Finances If you are requesting financial assistance, please explain why and indicate how much is needed. _________________________________________________________________________________________________ List the name (and number) of the account that should be charged the $75.00 registration fee after your acceptance, and also for any balance due after financial assistance is arranged _______________________________________
If you are not a member of Wycliffe, please mail a check for the registration fee (made out to SIL International) to Dr. Evelyn Davis, 18 Winding Poplar Road, Black Mountain, NC 28711.

References. Ask two persons to write a reference for you. At least one should be an administrator or supervisor at your work, who expresses encouragement and support for your training in Reflection and Prayer, and who speaks to the issue of how you could use this training in the future. Please list the individuals that you are requesting to send the references, and ask them to send them electronically to
evelyn_davis@sil.org.
Name _______________________________________ Position _________________________________
Name _______________________________________ Position _________________________________

www.sThe training will be done for the Pacific Area November 20 - 29 at Kangaroo Ground in Australia. For information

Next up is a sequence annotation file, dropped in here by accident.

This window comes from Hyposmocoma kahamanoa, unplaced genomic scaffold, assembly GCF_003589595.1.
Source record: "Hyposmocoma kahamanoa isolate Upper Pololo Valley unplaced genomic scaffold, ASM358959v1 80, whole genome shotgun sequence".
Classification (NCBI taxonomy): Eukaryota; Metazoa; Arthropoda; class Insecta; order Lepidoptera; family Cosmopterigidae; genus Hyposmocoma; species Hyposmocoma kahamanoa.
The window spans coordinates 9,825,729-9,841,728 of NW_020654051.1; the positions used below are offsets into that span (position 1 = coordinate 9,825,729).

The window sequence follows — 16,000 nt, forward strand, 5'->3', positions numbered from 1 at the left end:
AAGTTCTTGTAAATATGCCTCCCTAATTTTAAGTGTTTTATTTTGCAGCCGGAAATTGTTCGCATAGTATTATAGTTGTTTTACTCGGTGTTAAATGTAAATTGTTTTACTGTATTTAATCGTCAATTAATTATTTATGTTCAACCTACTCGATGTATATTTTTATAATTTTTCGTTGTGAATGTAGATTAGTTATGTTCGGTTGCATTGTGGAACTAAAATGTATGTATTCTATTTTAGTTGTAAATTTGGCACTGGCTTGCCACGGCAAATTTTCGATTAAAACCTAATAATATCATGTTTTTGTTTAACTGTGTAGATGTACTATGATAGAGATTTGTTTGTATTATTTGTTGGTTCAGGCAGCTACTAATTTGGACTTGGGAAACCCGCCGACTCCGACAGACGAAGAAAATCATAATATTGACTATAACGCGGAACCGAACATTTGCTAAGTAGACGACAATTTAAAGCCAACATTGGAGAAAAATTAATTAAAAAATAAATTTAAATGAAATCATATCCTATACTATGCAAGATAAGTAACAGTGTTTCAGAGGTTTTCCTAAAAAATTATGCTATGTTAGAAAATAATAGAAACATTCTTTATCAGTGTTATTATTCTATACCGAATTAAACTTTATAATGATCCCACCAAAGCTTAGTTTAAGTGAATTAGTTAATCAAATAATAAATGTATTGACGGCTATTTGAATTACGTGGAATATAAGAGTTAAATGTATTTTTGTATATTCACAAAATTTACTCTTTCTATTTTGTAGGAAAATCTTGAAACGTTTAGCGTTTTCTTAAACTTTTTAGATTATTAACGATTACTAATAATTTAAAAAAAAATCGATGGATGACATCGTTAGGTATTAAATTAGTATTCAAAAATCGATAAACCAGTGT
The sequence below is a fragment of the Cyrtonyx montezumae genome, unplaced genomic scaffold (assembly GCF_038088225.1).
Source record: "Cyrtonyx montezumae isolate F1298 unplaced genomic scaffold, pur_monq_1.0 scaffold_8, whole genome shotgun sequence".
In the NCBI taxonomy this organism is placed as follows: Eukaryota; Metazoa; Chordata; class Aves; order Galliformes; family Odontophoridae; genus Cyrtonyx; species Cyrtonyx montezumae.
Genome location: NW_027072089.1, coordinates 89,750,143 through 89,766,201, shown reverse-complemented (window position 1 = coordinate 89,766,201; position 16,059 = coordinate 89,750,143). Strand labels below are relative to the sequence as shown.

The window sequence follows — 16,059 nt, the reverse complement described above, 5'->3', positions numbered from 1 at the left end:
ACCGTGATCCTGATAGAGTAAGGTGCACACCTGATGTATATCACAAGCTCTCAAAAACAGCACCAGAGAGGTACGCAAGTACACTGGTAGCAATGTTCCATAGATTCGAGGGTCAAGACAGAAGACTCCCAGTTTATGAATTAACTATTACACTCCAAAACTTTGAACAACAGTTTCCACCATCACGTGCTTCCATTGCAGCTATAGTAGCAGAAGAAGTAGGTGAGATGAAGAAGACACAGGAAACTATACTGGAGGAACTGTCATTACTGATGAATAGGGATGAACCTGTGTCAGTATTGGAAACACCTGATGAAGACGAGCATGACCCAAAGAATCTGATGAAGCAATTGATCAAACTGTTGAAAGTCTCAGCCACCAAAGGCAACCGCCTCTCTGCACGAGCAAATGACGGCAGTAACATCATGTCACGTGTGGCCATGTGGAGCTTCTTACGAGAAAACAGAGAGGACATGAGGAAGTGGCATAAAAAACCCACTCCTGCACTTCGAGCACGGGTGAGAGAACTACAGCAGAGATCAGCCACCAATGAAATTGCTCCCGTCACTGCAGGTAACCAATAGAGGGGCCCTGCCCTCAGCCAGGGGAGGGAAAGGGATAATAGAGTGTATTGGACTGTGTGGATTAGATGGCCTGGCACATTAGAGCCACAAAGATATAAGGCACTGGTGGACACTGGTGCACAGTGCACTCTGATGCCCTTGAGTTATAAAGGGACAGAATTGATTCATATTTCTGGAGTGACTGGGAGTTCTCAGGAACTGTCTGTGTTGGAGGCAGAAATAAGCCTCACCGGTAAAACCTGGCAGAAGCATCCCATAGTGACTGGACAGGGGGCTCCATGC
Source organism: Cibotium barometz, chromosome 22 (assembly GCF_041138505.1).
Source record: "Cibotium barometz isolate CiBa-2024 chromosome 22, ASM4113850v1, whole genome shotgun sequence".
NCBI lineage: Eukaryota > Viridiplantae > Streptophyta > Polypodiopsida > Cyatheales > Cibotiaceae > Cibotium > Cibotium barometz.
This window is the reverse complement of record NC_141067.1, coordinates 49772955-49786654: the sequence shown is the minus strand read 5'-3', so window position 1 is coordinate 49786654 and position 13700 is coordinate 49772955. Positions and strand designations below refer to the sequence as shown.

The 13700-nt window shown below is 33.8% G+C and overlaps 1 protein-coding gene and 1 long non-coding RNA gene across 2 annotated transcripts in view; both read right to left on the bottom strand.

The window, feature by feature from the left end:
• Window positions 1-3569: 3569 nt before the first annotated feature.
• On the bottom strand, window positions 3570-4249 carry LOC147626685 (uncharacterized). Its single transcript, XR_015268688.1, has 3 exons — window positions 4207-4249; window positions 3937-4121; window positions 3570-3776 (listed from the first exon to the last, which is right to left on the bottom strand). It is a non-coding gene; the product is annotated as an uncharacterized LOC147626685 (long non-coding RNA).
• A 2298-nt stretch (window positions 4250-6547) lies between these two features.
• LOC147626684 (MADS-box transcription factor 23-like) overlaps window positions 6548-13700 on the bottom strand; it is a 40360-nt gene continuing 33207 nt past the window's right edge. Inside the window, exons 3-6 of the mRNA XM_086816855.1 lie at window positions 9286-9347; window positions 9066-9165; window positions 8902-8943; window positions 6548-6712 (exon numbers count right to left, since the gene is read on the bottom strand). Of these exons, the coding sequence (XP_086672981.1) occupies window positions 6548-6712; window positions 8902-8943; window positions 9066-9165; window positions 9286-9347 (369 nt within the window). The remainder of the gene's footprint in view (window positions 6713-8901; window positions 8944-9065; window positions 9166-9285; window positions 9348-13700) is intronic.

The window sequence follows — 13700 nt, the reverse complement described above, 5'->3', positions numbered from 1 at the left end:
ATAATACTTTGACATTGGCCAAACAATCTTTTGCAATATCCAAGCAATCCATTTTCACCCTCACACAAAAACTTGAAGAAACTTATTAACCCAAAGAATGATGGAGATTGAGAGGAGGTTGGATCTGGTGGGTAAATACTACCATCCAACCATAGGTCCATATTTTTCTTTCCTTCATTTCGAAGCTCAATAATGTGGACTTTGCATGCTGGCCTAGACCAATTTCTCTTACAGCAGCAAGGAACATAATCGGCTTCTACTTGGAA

about that session, contact
grace_gesto@wycliffe.org or sue_mcguire@sil.org .

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Setting All-Church Prayer in Motion


All Aboard: Setting All-Church Prayer in Motion

by Jacquie Tyre

"Hear ye! Hear ye! Starting next month City Community Church will embark upon a new and exciting ministry. Prepare now to be a part and see the blessings of God pour out through this new work!"

"Prepare now…?" How do I do that?

Does this scenario sound familiar to you? Whether you are a pastor, lay leader, or member of a congregation, opportunities for church-wide involvement come along almost weekly. We usually think of roles like teaching, serving, greeting, gathering or preparing supplies, contacting people, set-up, or clean-up as ways to be involved. But what about mobilizing people to pray before, during, and after the event?

Such moments within church life are optimum times to initiate a new emphasis on prayer. Whether it's an outreach event, a new ministry focus, a stewardship campaign, a sermon series, or a citywide call for evangelism, this can be an opportunity to engage your congregation in purposeful, strategic prayer. How? By developing or using an existing all-church prayer initiative.

(Please click here to read, print, or email this article from Pray!'s online archives.) Issue #30, May/June 2002. Illustration by Jim Edmond.